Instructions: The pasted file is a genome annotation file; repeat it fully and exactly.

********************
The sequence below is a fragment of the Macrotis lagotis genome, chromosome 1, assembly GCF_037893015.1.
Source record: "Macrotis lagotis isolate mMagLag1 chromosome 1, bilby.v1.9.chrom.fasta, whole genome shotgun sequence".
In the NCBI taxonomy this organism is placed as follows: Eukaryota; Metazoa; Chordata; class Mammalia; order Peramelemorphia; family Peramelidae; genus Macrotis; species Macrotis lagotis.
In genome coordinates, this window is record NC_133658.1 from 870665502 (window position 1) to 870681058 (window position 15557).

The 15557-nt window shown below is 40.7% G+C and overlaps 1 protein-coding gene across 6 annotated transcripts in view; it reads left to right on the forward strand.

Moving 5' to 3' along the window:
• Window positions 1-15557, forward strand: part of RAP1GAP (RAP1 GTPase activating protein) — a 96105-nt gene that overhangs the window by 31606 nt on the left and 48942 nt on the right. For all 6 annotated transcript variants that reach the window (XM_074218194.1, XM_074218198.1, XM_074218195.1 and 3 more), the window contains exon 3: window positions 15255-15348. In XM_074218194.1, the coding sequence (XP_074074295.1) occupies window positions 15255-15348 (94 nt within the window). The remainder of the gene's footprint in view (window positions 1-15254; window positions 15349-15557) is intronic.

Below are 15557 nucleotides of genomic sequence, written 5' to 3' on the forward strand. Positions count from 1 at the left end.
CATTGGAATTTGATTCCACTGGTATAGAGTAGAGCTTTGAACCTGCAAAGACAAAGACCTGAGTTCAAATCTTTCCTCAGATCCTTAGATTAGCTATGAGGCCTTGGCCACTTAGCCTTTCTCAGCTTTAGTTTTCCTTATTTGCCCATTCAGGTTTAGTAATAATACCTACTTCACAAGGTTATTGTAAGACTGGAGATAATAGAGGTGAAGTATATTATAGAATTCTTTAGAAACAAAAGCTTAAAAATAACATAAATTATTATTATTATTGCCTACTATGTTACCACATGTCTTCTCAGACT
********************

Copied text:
The sequence below is a fragment of the Macrotis lagotis genome, chromosome 1, assembly GCF_037893015.1.
Source record: "Macrotis lagotis isolate mMagLag1 chromosome 1, bilby.v1.9.chrom.fasta, whole genome shotgun sequence".
In the NCBI taxonomy this organism is placed as follows: Eukaryota; Metazoa; Chordata; class Mammalia; order Peramelemorphia; family Peramelidae; genus Macrotis; species Macrotis lagotis.
In genome coordinates, this window is record NC_133658.1 from 870665502 (window position 1) to 870681058 (window position 15557).

The 15557-nt window shown below is 40.7% G+C and overlaps 1 protein-coding gene across 6 annotated transcripts in view; it reads left to right on the forward strand.

Moving 5' to 3' along the window:
• Window positions 1-15557, forward strand: part of RAP1GAP (RAP1 GTPase activating protein) — a 96105-nt gene that overhangs the window by 31606 nt on the left and 48942 nt on the right. For all 6 annotated transcript variants that reach the window (XM_074218194.1, XM_074218198.1, XM_074218195.1 and 3 more), the window contains exon 3: window positions 15255-15348. In XM_074218194.1, the coding sequence (XP_074074295.1) occupies window positions 15255-15348 (94 nt within the window). The remainder of the gene's footprint in view (window positions 1-15254; window positions 15349-15557) is intronic.

Below are 15557 nucleotides of genomic sequence, written 5' to 3' on the forward strand. Positions count from 1 at the left end.
CATTGGAATTTGATTCCACTGGTATAGAGTAGAGCTTTGAACCTGCAAAGACAAAGACCTGAGTTCAAATCTTTCCTCAGATCCTTAGATTAGCTATGAGGCCTTGGCCACTTAGCCTTTCTCAGCTTTAGTTTTCCTTATTTGCCCATTCAGGTTTAGTAATAATACCTACTTCACAAGGTTATTGTAAGACTGGAGATAATAGAGGTGAAGTATATTATAGAATTCTTTAGAAACAAAAGCTTAAAAATAACATAAATTATTATTATTATTGCCTACTATGTTACCACATGTCTTCTCAGACT